Editorial

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A quick note on the passing of Karleigh Baumann.
I wasn’t close with Karleigh. She was a friend of my friends. She was around, I was around. We drank and laughed in the same company. She was quiet and polite, but she had a pulsing personality. I saw her take crap from people with grace and poise, something I’d admire in anyone, but especially in someone so lively and deeply feeling.
And on top of that, she was a hell of a poet.
She was an acquaintance. Scratch that: she seemed like an acquaintance. When I heard she’d passed, it hit me what had been lost, how absolutely unique her energy was. That combination of molecules, actions and feelings came once and went. The combination was too unique for words. We have to refer to it by a name: Karleigh Baumann.
It’s just a darned shame that it took death to clarify that.
The flipside of death is bliss. Death is nothing. Bliss is everything: absolute clarity and feeling. A lot of us spend most our days somewhere in-between, stuck between clarity and the abyss.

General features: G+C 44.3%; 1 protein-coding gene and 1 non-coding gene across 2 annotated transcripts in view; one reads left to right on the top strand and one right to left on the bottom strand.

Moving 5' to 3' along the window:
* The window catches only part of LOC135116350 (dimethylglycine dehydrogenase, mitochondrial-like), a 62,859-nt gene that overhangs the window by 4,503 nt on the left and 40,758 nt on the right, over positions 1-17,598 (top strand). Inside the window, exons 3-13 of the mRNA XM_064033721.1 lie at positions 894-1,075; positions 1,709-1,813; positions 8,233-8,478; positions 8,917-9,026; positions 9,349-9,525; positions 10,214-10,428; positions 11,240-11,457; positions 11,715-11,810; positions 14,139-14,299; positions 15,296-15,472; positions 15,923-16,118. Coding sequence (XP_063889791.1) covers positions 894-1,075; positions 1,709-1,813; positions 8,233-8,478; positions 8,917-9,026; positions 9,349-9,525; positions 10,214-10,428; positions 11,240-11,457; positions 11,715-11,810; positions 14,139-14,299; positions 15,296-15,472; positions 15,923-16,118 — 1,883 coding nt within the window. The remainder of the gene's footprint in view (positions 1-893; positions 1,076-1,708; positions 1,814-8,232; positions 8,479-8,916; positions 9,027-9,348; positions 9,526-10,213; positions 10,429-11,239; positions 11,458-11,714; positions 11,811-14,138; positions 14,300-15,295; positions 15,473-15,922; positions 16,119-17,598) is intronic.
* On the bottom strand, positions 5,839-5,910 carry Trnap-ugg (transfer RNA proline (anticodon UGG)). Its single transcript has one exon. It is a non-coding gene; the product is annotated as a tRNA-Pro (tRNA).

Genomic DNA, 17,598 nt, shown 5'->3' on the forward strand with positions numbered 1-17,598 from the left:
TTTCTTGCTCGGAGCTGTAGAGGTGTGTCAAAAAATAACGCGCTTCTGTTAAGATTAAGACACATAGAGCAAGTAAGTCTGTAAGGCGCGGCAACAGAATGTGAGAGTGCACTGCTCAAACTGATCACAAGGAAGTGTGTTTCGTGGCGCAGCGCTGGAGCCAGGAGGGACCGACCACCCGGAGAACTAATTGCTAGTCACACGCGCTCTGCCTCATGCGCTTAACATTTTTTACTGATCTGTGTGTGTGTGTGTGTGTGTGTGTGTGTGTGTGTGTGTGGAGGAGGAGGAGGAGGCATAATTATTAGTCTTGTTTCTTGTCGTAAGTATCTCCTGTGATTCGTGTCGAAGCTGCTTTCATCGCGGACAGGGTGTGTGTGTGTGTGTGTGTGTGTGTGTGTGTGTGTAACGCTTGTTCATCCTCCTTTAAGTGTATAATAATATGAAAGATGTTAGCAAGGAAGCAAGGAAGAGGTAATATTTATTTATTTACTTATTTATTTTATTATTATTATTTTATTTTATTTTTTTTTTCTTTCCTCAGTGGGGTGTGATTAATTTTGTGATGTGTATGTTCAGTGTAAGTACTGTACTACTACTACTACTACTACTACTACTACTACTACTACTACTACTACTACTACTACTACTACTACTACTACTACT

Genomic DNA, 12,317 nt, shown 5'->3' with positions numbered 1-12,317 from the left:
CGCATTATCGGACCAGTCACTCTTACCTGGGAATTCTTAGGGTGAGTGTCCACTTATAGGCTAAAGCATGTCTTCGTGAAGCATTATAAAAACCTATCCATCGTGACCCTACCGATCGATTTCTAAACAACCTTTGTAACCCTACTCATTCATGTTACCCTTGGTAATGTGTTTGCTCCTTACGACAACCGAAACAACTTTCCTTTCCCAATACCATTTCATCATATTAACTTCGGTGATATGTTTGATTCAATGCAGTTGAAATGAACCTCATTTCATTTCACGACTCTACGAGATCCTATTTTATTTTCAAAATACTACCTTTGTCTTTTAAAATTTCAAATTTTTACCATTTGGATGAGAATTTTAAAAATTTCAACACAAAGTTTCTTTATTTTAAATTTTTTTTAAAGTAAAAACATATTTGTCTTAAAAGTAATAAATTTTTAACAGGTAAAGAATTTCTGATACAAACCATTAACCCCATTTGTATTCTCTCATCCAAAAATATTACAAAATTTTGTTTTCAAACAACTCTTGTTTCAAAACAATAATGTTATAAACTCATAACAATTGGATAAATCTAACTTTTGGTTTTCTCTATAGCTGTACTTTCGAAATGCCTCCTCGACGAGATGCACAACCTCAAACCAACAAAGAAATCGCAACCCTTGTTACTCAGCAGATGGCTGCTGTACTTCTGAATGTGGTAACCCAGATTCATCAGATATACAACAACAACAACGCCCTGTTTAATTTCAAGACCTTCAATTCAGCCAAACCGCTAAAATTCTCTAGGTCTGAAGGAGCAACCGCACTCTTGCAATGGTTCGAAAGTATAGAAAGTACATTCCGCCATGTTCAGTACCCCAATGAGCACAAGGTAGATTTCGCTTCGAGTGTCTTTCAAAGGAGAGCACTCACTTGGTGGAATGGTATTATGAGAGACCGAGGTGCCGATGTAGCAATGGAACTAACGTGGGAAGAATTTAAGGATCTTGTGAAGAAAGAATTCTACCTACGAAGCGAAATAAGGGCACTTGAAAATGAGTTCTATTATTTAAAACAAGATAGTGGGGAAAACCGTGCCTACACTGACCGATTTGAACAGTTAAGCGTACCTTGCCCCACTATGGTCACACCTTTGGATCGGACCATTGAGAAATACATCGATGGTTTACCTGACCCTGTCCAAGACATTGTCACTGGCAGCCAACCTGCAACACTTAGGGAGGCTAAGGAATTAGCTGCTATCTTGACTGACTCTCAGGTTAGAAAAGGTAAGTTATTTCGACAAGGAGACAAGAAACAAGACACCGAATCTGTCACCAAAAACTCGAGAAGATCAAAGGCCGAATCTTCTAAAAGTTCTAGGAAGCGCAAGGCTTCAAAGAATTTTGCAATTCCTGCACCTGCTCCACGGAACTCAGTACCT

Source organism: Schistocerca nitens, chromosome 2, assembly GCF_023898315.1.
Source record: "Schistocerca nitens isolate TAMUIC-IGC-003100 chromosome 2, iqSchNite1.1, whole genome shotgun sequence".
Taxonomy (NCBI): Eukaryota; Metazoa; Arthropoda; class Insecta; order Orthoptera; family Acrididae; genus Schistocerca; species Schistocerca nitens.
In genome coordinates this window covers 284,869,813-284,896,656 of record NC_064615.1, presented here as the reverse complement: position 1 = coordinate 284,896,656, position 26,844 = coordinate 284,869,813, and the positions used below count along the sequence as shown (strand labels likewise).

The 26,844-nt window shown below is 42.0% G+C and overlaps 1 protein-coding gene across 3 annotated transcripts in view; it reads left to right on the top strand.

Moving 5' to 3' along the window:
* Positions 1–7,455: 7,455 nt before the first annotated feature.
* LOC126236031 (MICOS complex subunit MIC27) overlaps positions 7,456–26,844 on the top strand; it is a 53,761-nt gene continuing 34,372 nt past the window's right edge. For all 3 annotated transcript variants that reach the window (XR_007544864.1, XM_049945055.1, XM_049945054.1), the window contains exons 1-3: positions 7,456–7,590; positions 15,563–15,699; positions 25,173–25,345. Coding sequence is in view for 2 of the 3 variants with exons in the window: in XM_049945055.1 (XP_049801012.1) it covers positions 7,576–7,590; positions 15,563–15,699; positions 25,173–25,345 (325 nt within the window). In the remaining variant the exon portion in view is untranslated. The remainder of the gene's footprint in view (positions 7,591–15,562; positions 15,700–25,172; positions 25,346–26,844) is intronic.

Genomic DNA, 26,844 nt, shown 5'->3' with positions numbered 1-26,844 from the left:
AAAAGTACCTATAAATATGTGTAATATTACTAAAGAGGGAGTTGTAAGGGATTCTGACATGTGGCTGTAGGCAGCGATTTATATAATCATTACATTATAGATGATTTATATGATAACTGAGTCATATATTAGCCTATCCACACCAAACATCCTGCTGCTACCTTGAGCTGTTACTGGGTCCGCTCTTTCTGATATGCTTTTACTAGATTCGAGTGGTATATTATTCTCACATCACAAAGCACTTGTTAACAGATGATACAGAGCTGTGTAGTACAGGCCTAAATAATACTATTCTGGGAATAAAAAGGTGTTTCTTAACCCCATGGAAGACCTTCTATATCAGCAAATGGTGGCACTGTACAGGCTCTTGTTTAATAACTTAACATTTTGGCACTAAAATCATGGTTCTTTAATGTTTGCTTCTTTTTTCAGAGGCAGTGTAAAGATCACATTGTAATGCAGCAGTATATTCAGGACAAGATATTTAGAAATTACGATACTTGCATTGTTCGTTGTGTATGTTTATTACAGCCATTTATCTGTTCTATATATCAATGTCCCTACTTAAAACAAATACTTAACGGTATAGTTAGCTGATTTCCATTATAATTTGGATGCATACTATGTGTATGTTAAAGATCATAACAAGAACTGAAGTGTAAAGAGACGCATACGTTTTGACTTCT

I think Karleigh would’ve dug the fact that her passing is a clarifier. It’s the kind of thing she seemed to reach for in her poetry. She had that kind of spirit, the kind of attitude that makes triumph into a gesture: fist in the air on the top of the mountain.
It’s easy to think of death as the end of the movie, or to see it as an absence of that person from your life. But that isn’t it at all. It’s a bullet wound in the universe, and there’s no cosmic doctor.
I’m sure time heals these wounds. But that doesn’t mean we won’t still miss the living daylights out of Karleigh Baumann.

— Tom Benton
Editor-in-Chief

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